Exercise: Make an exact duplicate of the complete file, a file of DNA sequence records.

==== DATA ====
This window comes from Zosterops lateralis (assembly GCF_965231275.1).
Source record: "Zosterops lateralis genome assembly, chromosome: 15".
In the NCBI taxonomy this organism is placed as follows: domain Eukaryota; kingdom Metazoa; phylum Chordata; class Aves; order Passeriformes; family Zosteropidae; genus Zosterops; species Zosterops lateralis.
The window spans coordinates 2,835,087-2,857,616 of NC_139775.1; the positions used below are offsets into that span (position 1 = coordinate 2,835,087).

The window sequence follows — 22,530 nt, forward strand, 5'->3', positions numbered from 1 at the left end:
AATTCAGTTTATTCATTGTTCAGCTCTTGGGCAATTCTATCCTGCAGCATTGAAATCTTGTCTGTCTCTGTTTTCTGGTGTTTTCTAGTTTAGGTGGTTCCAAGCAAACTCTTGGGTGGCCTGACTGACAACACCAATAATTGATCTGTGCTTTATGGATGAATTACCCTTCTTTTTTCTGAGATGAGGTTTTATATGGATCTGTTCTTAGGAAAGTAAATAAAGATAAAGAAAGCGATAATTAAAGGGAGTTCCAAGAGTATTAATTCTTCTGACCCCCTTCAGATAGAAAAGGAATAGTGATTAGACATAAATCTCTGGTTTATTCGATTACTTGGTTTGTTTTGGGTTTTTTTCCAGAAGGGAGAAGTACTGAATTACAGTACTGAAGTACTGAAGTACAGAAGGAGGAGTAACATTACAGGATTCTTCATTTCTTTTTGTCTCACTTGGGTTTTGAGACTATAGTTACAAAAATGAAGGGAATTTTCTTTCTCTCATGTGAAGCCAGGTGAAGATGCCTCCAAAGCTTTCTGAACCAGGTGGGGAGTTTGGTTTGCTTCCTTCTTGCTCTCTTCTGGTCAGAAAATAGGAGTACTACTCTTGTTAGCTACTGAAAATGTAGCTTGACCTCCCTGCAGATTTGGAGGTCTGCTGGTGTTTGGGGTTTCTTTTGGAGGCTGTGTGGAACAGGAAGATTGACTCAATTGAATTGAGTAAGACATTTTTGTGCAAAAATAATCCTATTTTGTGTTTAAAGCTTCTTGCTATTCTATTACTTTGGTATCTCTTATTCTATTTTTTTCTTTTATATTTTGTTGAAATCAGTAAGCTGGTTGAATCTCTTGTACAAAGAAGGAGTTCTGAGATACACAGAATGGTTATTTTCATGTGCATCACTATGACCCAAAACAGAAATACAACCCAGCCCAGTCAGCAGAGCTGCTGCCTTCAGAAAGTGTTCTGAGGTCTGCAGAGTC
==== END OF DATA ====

This window comes from Zosterops lateralis (assembly GCF_965231275.1).
Source record: "Zosterops lateralis genome assembly, chromosome: 15".
In the NCBI taxonomy this organism is placed as follows: domain Eukaryota; kingdom Metazoa; phylum Chordata; class Aves; order Passeriformes; family Zosteropidae; genus Zosterops; species Zosterops lateralis.
The window spans coordinates 2,835,087-2,857,616 of NC_139775.1; the positions used below are offsets into that span (position 1 = coordinate 2,835,087).

The window sequence follows — 22,530 nt, forward strand, 5'->3', positions numbered from 1 at the left end:
AATTCAGTTTATTCATTGTTCAGCTCTTGGGCAATTCTATCCTGCAGCATTGAAATCTTGTCTGTCTCTGTTTTCTGGTGTTTTCTAGTTTAGGTGGTTCCAAGCAAACTCTTGGGTGGCCTGACTGACAACACCAATAATTGATCTGTGCTTTATGGATGAATTACCCTTCTTTTTTCTGAGATGAGGTTTTATATGGATCTGTTCTTAGGAAAGTAAATAAAGATAAAGAAAGCGATAATTAAAGGGAGTTCCAAGAGTATTAATTCTTCTGACCCCCTTCAGATAGAAAAGGAATAGTGATTAGACATAAATCTCTGGTTTATTCGATTACTTGGTTTGTTTTGGGTTTTTTTCCAGAAGGGAGAAGTACTGAATTACAGTACTGAAGTACTGAAGTACAGAAGGAGGAGTAACATTACAGGATTCTTCATTTCTTTTTGTCTCACTTGGGTTTTGAGACTATAGTTACAAAAATGAAGGGAATTTTCTTTCTCTCATGTGAAGCCAGGTGAAGATGCCTCCAAAGCTTTCTGAACCAGGTGGGGAGTTTGGTTTGCTTCCTTCTTGCTCTCTTCTGGTCAGAAAATAGGAGTACTACTCTTGTTAGCTACTGAAAATGTAGCTTGACCTCCCTGCAGATTTGGAGGTCTGCTGGTGTTTGGGGTTTCTTTTGGAGGCTGTGTGGAACAGGAAGATTGACTCAATTGAATTGAGTAAGACATTTTTGTGCAAAAATAATCCTATTTTGTGTTTAAAGCTTCTTGCTATTCTATTACTTTGGTATCTCTTATTCTATTTTTTTCTTTTATATTTTGTTGAAATCAGTAAGCTGGTTGAATCTCTTGTACAAAGAAGGAGTTCTGAGATACACAGAATGGTTATTTTCATGTGCATCACTATGACCCAAAACAGAAATACAACCCAGCCCAGTCAGCAGAGCTGCTGCCTTCAGAAAGTGTTCTGAGGTCTGCAGAGTC